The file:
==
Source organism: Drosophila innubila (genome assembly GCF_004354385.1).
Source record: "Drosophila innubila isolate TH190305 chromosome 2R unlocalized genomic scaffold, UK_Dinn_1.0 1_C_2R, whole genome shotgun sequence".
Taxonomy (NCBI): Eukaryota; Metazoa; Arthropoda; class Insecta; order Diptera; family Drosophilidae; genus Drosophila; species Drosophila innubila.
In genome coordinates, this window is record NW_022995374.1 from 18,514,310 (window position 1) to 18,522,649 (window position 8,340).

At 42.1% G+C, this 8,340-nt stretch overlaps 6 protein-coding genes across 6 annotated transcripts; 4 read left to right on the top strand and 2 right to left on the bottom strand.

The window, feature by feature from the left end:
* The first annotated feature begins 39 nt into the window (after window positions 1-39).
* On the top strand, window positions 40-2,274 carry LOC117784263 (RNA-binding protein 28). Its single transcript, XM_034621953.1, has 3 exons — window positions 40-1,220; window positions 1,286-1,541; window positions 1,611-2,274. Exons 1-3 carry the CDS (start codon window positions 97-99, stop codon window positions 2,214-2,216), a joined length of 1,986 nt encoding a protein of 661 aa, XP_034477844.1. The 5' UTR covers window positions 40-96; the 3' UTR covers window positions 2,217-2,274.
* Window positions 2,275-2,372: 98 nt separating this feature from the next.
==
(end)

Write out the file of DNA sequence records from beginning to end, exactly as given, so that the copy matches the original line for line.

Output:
Source organism: Drosophila innubila (genome assembly GCF_004354385.1).
Source record: "Drosophila innubila isolate TH190305 chromosome 2R unlocalized genomic scaffold, UK_Dinn_1.0 1_C_2R, whole genome shotgun sequence".
Taxonomy (NCBI): Eukaryota; Metazoa; Arthropoda; class Insecta; order Diptera; family Drosophilidae; genus Drosophila; species Drosophila innubila.
In genome coordinates, this window is record NW_022995374.1 from 18,514,310 (window position 1) to 18,522,649 (window position 8,340).

At 42.1% G+C, this 8,340-nt stretch overlaps 6 protein-coding genes across 6 annotated transcripts; 4 read left to right on the top strand and 2 right to left on the bottom strand.

The window, feature by feature from the left end:
* The first annotated feature begins 39 nt into the window (after window positions 1-39).
* On the top strand, window positions 40-2,274 carry LOC117784263 (RNA-binding protein 28). Its single transcript, XM_034621953.1, has 3 exons — window positions 40-1,220; window positions 1,286-1,541; window positions 1,611-2,274. Exons 1-3 carry the CDS (start codon window positions 97-99, stop codon window positions 2,214-2,216), a joined length of 1,986 nt encoding a protein of 661 aa, XP_034477844.1. The 5' UTR covers window positions 40-96; the 3' UTR covers window positions 2,217-2,274.
* Window positions 2,275-2,372: 98 nt separating this feature from the next.